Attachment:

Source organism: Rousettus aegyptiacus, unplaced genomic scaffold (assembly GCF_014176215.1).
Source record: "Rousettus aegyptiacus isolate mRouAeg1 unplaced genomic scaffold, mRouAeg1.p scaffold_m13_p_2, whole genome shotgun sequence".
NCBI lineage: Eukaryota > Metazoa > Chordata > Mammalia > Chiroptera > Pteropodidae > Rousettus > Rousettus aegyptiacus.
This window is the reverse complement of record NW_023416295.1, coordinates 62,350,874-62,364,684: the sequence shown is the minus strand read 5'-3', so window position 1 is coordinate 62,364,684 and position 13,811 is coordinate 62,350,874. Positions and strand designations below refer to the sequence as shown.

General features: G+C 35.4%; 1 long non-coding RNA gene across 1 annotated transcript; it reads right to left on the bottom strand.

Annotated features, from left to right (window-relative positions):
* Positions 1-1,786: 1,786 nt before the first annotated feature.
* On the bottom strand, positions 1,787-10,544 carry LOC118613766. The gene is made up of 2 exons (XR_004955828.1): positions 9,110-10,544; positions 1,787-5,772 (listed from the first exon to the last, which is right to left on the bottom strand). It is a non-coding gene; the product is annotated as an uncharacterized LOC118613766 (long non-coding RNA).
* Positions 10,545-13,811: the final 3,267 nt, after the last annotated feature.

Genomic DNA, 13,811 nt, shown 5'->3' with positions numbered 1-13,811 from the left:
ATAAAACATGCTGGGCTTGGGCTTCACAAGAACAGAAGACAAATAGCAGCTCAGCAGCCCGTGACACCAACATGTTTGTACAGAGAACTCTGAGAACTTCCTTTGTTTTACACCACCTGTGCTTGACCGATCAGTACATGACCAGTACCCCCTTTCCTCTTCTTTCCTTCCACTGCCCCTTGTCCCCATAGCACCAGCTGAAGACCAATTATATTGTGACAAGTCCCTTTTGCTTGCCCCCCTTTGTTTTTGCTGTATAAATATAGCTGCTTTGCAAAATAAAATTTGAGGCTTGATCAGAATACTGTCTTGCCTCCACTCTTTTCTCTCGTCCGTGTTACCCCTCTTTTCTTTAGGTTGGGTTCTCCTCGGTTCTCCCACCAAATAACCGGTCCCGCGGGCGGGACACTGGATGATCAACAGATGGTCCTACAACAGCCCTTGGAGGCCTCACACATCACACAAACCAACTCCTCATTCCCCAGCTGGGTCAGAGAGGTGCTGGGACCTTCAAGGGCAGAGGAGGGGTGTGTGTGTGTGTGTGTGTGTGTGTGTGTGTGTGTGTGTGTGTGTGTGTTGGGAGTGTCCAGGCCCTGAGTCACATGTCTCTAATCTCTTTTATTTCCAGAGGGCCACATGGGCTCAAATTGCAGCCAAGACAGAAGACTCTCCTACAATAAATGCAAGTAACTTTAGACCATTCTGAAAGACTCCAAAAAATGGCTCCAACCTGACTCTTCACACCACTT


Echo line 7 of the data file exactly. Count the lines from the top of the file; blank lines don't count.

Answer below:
* Positions 1-1,786: 1,786 nt before the first annotated feature.